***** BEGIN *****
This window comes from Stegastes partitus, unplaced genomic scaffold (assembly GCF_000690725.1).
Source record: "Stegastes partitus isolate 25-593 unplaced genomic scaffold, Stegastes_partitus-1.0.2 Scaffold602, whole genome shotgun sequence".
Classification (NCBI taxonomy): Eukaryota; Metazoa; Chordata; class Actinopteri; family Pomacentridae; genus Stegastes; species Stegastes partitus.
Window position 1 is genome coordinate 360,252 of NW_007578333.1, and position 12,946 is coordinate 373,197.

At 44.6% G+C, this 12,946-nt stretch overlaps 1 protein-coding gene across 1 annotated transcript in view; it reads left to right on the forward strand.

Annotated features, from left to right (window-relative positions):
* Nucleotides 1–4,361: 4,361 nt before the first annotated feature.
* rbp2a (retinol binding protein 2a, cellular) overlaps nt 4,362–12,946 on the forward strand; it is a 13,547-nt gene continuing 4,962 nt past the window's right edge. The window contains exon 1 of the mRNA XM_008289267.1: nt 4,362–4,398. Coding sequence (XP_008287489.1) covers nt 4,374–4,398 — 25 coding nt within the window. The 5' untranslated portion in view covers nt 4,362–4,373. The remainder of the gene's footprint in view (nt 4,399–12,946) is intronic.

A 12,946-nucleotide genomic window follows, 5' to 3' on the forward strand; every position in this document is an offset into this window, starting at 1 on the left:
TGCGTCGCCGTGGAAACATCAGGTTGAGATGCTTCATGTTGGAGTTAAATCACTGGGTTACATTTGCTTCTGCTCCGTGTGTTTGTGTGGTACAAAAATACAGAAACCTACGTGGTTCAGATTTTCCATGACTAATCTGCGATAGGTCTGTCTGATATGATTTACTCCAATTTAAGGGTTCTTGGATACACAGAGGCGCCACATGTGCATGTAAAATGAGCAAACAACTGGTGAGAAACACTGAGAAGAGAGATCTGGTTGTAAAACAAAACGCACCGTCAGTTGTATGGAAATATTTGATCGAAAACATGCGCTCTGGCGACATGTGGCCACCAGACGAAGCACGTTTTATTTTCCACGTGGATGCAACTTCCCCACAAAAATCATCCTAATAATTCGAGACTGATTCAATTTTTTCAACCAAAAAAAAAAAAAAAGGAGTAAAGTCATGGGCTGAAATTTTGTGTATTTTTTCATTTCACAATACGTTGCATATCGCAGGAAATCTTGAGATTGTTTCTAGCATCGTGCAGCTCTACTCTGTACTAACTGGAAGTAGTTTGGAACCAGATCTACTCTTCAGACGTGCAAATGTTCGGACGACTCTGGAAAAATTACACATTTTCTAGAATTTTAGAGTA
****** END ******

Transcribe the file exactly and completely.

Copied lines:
This window comes from Stegastes partitus, unplaced genomic scaffold (assembly GCF_000690725.1).
Source record: "Stegastes partitus isolate 25-593 unplaced genomic scaffold, Stegastes_partitus-1.0.2 Scaffold602, whole genome shotgun sequence".
Classification (NCBI taxonomy): Eukaryota; Metazoa; Chordata; class Actinopteri; family Pomacentridae; genus Stegastes; species Stegastes partitus.
Window position 1 is genome coordinate 360,252 of NW_007578333.1, and position 12,946 is coordinate 373,197.

At 44.6% G+C, this 12,946-nt stretch overlaps 1 protein-coding gene across 1 annotated transcript in view; it reads left to right on the forward strand.

Annotated features, from left to right (window-relative positions):
* Nucleotides 1–4,361: 4,361 nt before the first annotated feature.
* rbp2a (retinol binding protein 2a, cellular) overlaps nt 4,362–12,946 on the forward strand; it is a 13,547-nt gene continuing 4,962 nt past the window's right edge. The window contains exon 1 of the mRNA XM_008289267.1: nt 4,362–4,398. Coding sequence (XP_008287489.1) covers nt 4,374–4,398 — 25 coding nt within the window. The 5' untranslated portion in view covers nt 4,362–4,373. The remainder of the gene's footprint in view (nt 4,399–12,946) is intronic.

A 12,946-nucleotide genomic window follows, 5' to 3' on the forward strand; every position in this document is an offset into this window, starting at 1 on the left:
TGCGTCGCCGTGGAAACATCAGGTTGAGATGCTTCATGTTGGAGTTAAATCACTGGGTTACATTTGCTTCTGCTCCGTGTGTTTGTGTGGTACAAAAATACAGAAACCTACGTGGTTCAGATTTTCCATGACTAATCTGCGATAGGTCTGTCTGATATGATTTACTCCAATTTAAGGGTTCTTGGATACACAGAGGCGCCACATGTGCATGTAAAATGAGCAAACAACTGGTGAGAAACACTGAGAAGAGAGATCTGGTTGTAAAACAAAACGCACCGTCAGTTGTATGGAAATATTTGATCGAAAACATGCGCTCTGGCGACATGTGGCCACCAGACGAAGCACGTTTTATTTTCCACGTGGATGCAACTTCCCCACAAAAATCATCCTAATAATTCGAGACTGATTCAATTTTTTCAACCAAAAAAAAAAAAAAAGGAGTAAAGTCATGGGCTGAAATTTTGTGTATTTTTTCATTTCACAATACGTTGCATATCGCAGGAAATCTTGAGATTGTTTCTAGCATCGTGCAGCTCTACTCTGTACTAACTGGAAGTAGTTTGGAACCAGATCTACTCTTCAGACGTGCAAATGTTCGGACGACTCTGGAAAAATTACACATTTTCTAGAATTTTAGAGTA